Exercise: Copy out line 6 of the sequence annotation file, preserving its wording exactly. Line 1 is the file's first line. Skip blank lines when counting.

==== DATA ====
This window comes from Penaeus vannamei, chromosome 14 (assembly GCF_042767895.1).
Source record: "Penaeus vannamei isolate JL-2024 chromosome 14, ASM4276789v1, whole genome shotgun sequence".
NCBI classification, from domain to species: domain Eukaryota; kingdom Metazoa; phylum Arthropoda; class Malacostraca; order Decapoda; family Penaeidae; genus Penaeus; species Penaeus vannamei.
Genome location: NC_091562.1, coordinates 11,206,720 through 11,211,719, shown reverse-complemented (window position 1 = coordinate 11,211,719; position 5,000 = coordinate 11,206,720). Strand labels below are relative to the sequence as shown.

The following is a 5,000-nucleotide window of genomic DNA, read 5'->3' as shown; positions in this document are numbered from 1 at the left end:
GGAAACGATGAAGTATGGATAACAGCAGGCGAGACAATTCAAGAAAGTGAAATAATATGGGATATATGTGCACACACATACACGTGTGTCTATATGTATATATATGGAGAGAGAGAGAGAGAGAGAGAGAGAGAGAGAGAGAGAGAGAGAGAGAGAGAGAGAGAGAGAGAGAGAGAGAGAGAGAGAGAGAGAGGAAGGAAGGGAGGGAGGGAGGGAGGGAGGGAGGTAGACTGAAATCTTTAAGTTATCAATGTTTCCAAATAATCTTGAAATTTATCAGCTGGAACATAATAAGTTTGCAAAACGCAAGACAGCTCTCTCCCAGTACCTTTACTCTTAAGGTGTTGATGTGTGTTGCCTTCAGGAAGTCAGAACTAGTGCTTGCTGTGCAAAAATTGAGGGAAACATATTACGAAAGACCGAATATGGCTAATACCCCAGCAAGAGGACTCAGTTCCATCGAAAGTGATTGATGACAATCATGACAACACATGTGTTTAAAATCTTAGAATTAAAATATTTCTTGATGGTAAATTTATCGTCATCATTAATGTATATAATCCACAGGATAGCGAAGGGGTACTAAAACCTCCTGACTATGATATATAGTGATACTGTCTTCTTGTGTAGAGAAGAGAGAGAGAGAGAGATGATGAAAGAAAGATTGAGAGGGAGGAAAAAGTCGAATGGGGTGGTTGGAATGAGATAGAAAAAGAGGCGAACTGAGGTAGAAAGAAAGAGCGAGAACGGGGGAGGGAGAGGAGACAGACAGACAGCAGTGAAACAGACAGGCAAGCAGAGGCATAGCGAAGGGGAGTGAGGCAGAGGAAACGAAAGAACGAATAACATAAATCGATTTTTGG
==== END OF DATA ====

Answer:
GGAAACGATGAAGTATGGATAACAGCAGGCGAGACAATTCAAGAAAGTGAAATAATATGGGATATATGTGCACACACATACACGTGTGTCTATATGTATATATATGGAGAGAGAGAGAGAGAGAGAGAGAGAGAGAGAGAGAGAGAGAGAGAGAGAGAGAGAGAGAGAGAGAGAGAGAGAGAGAGAGAGAGAGGAAGGAAGGGAGGGAGGGAGGGAGGGAGGGAGGTAGACTGAAATCTTTAAGTTATCAATGTTTCCAAATAATCTTGAAATTTATCAGCTGGAACATAATAAGTTTGCAAAACGCAAGACAGCTCTCTCCCAGTACCTTTACTCTTAAGGTGTTGATGTGTGTTGCCTTCAGGAAGTCAGAACTAGTGCTTGCTGTGCAAAAATTGAGGGAAACATATTACGAAAGACCGAATATGGCTAATACCCCAGCAAGAGGACTCAGTTCCATCGAAAGTGATTGATGACAATCATGACAACACATGTGTTTAAAATCTTAGAATTAAAATATTTCTTGATGGTAAATTTATCGTCATCATTAATGTATATAATCCACAGGATAGCGAAGGGGTACTAAAACCTCCTGACTATGATATATAGTGATACTGTCTTCTTGTGTAGAGAAGAGAGAGAGAGAGAGATGATGAAAGAAAGATTGAGAGGGAGGAAAAAGTCGAATGGGGTGGTTGGAATGAGATAGAAAAAGAGGCGAACTGAGGTAGAAAGAAAGAGCGAGAACGGGGGAGGGAGAGGAGACAGACAGACAGCAGTGAAACAGACAGGCAAGCAGAGGCATAGCGAAGGGGAGTGAGGCAGAGGAAACGAAAGAACGAATAACATAAATCGATTTTTGG